Spider-Man: Across The Spider-Verse 'builds confidently on stylistic flourishes and visual palettes of first film'

Damon Smith
Spider-Man: Across the Spider-Verse


SPIDER-MAN: ACROSS THE SPIDER-VERSE (PG, 140 mins) Animation/Action/Adventure/Fantasy/Romance. Featuring the voices of Shameik Moore, Hailee Steinfeld, Jason Schwartzman, Oscar Isaac, Issa Rae, Daniel Kaluuya, Jake Johnson, Shea Whigham, Brian Tyree Henry, Luna Lauren Velez. Directors: Joaquim Dos Santos, Kemp Powers, Justin K Thompson.

Released: June 2

WE ALL want to live the life we wish we had. So professes a conflicted character in the plot-rich and visually stunning sequel to the "pretty hardcore origin story" Spider-Man: Into The Spider-Verse, which won the 2019 Academy Award for Best Animated Feature Film.

Directed at a breathless pace by Joaquim Dos Santos, Kemp Powers and Justin K Thompson, Spider-Man: Across The Spider-Verse is a dizzying tumble through Marvel Comics storylines that interlace the tragic fates of more than 100 iterations of a web-slinging hero who we have predominantly known as Peter Parker until now.


Like its predecessor, the sequel champions diversity and inclusion with a rapidly expanding menagerie of anthropomorphic spider-folks of every conceivable shape, size and composition.

In-jokes abound as scriptwriters Phil Lord, Christopher Miller and Dave Callaham barely touch narrative brakes during the frenetic opening salvo of a two-part escapade that concludes in summer 2024 when Spider-Man: Beyond The Spider-Verse swings into cinemas.

Jessica Drew (Issa Rae) and Miguel O'Hara (Oscar Isaac).


Groundwork laid here is rock solid and an audacious 140-minute running time feels just right, building to a dramatic crescendo amplified by composer Daniel Pemberton's energetic score that truly whets appetites for an apocalyptic showdown akin to Avengers: Endgame.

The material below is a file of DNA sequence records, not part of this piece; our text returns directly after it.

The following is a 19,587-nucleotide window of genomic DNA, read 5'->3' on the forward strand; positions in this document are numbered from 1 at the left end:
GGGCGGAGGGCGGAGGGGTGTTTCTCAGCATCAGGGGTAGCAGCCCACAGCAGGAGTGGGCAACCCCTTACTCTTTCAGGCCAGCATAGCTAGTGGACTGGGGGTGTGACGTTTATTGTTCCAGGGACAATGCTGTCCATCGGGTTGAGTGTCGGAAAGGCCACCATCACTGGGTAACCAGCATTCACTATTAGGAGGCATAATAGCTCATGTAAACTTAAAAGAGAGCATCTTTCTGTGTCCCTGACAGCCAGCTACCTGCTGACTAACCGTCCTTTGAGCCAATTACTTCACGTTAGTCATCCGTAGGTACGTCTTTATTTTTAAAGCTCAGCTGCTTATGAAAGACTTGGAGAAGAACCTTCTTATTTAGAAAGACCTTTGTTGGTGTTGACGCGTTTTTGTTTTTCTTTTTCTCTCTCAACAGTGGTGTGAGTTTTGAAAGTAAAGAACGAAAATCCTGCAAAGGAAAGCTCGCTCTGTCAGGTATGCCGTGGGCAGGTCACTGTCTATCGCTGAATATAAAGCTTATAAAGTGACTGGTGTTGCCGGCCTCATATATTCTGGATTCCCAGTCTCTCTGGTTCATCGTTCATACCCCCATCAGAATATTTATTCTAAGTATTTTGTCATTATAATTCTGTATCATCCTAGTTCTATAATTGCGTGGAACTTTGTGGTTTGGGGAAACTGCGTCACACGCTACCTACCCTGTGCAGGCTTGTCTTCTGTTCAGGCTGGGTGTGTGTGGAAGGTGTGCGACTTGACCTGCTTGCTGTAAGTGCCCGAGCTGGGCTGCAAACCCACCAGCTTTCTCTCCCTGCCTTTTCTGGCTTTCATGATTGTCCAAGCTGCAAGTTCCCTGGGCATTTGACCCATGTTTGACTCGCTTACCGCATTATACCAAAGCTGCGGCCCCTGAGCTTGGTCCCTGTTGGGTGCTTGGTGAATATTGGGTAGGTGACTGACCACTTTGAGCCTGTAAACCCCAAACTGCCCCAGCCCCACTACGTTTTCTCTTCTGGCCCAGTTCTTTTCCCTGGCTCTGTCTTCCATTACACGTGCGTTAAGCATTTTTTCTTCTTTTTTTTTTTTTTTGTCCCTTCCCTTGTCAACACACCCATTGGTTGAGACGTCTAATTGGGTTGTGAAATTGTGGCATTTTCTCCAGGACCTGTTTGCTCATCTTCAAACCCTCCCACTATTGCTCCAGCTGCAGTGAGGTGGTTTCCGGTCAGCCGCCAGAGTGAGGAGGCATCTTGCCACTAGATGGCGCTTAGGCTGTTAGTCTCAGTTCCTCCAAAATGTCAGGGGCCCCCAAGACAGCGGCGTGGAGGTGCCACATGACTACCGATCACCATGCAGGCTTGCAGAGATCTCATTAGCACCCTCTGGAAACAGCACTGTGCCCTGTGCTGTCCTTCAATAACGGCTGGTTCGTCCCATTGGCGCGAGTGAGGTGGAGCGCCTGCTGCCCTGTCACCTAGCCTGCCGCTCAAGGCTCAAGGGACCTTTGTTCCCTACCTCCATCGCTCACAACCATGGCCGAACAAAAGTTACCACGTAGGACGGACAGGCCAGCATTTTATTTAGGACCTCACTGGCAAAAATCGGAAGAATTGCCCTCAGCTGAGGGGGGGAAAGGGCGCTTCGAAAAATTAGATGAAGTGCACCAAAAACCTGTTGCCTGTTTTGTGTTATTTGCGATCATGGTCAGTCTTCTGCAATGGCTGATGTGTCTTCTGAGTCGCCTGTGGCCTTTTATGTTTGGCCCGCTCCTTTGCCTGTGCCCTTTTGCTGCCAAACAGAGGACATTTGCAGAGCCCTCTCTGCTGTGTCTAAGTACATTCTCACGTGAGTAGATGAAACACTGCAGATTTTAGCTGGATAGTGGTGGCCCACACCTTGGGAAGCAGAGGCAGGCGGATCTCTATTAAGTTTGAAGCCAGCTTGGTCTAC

On Earth-1610, Brooklyn teenager Miles Morales (voiced by Shameik Moore) struggles to disclose his web-slinging secret identity to parents Jefferson (Brian Tyree Henry) and Rio (Luna Lauren Velez).

The Spot (Jason Schwartzman) and Gwen Stacy (Hailee Steinfeld)


Escalating tension between family members coincides with the emergence of a blundering villain called The Spot (Jason Schwartzman), who will play a pivotal role in the battle between good and evil in parallel realities.

Meanwhile, on Earth-65, Gwen Stacy (Hailee Steinfeld) continues to hide her heroic alter ego from father George (Shea Whigham), a captain in the New York Police Department who believes Ghost Spider is responsible for the death of Gwen's bullied classmate Peter Parker.

Gwen Stacy (Hailee Steinfeld) and Miles Morales (Shameik Moore)

During a battle with an airborne villain, Gwen learns about the existence of the Spider Society led by Miguel O'Hara (Oscar Isaac), which is devoted to healing rifts in the Spider-Verse. Gwen enrols with this band of misfits, including pregnant motorcyclist Jessica Drew (Issa Rae), Hobie aka Spider-Punk (Daniel Kaluuya) and Peter B Parker (Jake Johnson), to neutralise the threat posed by a dimension-hopping menace and potentially reunite with Miles.

Gwen Stacy (Hailee Steinfeld), Peter B Parker (Jake Johnson) and his daughter Mayday.


Spider-Man: Across The Spider-Verse builds confidently on the stylistic flourishes and visual palettes of the first film, using on-screen cues to distinguish each dimension and its colourful denizens.

Comic book traditions are lovingly retained, like when Hobie remarks, "I ain't got a Scooby Doo", and an on-screen boxed caption defines the Cockney slang for 'clue'. Snappy dialogue laden with one-liners and moving vocal performances, particularly from Moore and Steinfeld, leave our Spider-sense tingling with unfettered delight.

Dos Santos, Powers and Thompson exercise their collective power with great responsibility.